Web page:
Oxford is planning to steal a march on London to become the UK city with the most ambitious plans to tackle air pollution, authorities announced yesterday.
The city unveiled plans for the 2020 introduction of what it claims will be the world’s first Zero Emission Zone.
Oxford said from the beginning of 2020 key streets around the city will ban all vehicles emitting pollution, with plans for the scheme to extend across the whole city centre by 2035. It would effectively mean only cyclists, hydrogen and battery electric vehicles would be allowed on Oxford’s central streets, taking pollution levels down to “near background levels”.
As such, the proposed regime would be a stricter than the Ultra Low Emission Zone London Mayor Sadiq Khan is preparing to introduce in the capital in September 2020.
“The County and City together are proposing a staged Zero Emission Zone from 2020 in the city centre, with additional measures to bring down chronic pollution in St Clement’s Street, High Street and St Aldate’s,” Councillor John Tanner, an executive board member on the City Council, explained in a statement.
“All of us who drive or use petrol or diesel vehicles through Oxford are contributing to the city’s toxic. Everyone needs to do their bit – from national government and local authorities, to businesses and residents – to end this public health emergency.”
If the plans go ahead, authorities expect them to have a startling impact on air quality, delivering cuts of up to three-quarters in the levels of harmful pollutants such as nitrogen dioxide by 2035.
Like many cities across the UK, parts of Oxford are still regularly in breach of legal guidelines set by the European Union on air quality – and under the government’s clean air strategy released earlier this year local authorities are mandated to take the lead in tackling air pollution in their area.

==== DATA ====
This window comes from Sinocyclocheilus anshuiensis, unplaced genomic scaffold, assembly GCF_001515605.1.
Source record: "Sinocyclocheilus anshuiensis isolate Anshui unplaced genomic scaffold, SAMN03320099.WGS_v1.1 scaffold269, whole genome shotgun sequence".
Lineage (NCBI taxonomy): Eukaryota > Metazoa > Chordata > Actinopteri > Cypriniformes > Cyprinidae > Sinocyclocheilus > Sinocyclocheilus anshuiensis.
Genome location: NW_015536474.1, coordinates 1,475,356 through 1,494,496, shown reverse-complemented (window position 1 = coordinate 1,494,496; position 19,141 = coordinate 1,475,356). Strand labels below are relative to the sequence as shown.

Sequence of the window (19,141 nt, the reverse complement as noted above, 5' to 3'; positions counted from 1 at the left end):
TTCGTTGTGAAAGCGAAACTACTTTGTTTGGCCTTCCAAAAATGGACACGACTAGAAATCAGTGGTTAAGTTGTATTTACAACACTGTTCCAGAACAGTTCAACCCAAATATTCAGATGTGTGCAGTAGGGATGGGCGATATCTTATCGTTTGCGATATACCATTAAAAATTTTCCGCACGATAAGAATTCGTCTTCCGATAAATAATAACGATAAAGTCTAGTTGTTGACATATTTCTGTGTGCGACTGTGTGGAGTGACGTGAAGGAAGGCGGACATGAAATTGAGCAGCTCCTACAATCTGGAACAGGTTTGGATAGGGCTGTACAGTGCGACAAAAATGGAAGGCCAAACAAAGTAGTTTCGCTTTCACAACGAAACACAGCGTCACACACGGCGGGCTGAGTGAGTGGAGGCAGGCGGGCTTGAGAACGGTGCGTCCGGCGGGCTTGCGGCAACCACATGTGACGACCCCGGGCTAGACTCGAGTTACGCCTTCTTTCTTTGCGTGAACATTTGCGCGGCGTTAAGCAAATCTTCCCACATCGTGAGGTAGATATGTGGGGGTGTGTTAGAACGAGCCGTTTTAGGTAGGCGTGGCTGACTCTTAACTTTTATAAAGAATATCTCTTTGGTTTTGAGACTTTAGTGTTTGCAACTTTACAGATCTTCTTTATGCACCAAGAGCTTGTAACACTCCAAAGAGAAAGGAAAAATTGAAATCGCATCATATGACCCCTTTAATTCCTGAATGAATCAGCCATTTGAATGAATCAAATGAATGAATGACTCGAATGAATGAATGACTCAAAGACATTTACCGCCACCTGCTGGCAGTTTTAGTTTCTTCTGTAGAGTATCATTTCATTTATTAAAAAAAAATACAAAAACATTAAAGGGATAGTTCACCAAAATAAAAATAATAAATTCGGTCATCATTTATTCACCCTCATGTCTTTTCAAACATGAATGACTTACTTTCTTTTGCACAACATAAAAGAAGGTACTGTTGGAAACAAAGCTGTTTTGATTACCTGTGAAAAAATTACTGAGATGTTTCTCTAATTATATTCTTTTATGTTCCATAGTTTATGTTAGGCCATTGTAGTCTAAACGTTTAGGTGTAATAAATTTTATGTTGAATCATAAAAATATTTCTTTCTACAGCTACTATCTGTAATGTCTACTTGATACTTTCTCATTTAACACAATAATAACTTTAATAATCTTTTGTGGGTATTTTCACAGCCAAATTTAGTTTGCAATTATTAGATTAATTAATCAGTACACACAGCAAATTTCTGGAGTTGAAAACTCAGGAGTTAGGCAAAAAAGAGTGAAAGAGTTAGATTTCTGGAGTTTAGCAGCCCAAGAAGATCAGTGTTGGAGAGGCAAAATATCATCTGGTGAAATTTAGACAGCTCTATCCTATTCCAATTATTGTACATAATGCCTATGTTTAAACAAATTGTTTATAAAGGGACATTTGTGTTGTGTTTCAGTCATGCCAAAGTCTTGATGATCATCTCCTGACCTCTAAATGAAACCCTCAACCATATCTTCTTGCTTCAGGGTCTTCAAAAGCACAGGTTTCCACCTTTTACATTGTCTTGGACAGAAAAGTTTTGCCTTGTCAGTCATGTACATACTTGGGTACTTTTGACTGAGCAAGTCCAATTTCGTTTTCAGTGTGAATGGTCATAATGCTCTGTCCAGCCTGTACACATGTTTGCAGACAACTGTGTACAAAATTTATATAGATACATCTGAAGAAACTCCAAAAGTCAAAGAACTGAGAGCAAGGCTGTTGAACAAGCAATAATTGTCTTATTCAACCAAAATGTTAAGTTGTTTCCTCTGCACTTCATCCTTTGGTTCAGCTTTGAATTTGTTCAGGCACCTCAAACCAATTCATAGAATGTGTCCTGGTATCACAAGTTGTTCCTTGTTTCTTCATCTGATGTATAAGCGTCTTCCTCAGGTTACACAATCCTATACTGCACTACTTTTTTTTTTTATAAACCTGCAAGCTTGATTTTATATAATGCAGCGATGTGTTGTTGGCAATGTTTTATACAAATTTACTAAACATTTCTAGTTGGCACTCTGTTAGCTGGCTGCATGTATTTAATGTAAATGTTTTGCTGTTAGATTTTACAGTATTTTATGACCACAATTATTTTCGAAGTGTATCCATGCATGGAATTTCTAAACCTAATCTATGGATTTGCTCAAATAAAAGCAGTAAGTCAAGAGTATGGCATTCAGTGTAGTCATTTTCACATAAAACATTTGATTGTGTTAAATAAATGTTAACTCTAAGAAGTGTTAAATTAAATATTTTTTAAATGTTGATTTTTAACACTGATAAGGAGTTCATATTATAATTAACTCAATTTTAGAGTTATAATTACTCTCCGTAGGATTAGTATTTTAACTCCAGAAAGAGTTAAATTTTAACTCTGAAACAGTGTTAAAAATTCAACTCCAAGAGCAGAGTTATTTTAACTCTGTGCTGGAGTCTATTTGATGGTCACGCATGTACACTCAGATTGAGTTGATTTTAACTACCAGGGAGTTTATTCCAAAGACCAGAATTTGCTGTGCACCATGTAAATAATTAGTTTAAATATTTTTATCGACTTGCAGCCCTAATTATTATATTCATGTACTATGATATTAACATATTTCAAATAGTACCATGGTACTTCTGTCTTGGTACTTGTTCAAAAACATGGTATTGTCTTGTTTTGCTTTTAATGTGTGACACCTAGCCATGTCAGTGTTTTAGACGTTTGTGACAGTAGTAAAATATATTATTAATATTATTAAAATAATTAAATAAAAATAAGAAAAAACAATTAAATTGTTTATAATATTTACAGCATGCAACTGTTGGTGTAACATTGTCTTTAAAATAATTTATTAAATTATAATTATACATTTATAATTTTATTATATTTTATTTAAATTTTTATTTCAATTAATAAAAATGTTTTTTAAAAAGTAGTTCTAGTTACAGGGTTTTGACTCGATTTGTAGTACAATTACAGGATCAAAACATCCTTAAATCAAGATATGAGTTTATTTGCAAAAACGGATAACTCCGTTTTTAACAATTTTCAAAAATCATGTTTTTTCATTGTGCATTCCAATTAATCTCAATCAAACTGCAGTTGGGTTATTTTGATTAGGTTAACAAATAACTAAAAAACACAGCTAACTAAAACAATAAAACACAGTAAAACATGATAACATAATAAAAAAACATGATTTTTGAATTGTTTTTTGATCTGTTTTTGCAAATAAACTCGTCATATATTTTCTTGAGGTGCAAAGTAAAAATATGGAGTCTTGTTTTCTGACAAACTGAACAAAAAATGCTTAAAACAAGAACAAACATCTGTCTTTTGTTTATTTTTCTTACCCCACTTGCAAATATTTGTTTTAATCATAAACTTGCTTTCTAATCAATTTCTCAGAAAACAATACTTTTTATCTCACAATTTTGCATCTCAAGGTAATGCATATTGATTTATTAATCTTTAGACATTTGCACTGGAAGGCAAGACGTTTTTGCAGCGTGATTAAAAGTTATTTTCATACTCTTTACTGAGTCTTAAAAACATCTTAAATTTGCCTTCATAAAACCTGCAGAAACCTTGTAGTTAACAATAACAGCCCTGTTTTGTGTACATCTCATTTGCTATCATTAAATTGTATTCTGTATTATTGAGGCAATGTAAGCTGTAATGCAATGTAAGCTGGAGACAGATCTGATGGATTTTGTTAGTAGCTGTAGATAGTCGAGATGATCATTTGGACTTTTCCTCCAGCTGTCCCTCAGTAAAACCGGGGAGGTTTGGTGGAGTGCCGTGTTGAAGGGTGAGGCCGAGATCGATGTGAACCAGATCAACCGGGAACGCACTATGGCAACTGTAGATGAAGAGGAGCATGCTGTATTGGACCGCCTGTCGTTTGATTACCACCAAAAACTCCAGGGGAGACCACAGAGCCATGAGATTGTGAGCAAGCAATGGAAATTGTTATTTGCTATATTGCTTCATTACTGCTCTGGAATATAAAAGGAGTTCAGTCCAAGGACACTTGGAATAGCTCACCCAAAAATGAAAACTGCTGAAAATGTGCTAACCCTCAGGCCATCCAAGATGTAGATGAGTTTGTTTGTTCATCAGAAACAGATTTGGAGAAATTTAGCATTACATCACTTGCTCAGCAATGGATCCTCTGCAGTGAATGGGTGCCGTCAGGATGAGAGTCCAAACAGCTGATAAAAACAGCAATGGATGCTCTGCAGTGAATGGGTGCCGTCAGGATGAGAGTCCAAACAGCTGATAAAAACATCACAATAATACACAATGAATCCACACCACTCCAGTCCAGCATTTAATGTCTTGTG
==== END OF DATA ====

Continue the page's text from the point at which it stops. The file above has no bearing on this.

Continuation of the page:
However the proposal, which is now out for a six-week public consultation, is contingent on new technologies coming forward to make a zero-emission zone “practical”, the council admitted. For example, the proposals would ban any delivery vehicles – including heavy goods vehicles – from the centre of the capital, but zero-emission alternatives to such trucks remain in their infancy.
The council has also said it will need more funding from central government to boost the infrastructure needed to support its zero-emission vision, including more electric vehicle charging points.
The news coincided with a new report released yesterday by the European Environment Agency (EEA), which reveals a slow improvement in air quality levels across the trading bloc is not moving fast enough to prevent ongoing harm to citizens’ health.
Based on data from more than 2,500 monitoring stations, the latest estimates suggest fine particulate matter pollution were responsible for around 428,000 premature deaths in 41 European countries in 2014, almost 400,000 of which were in EU member states.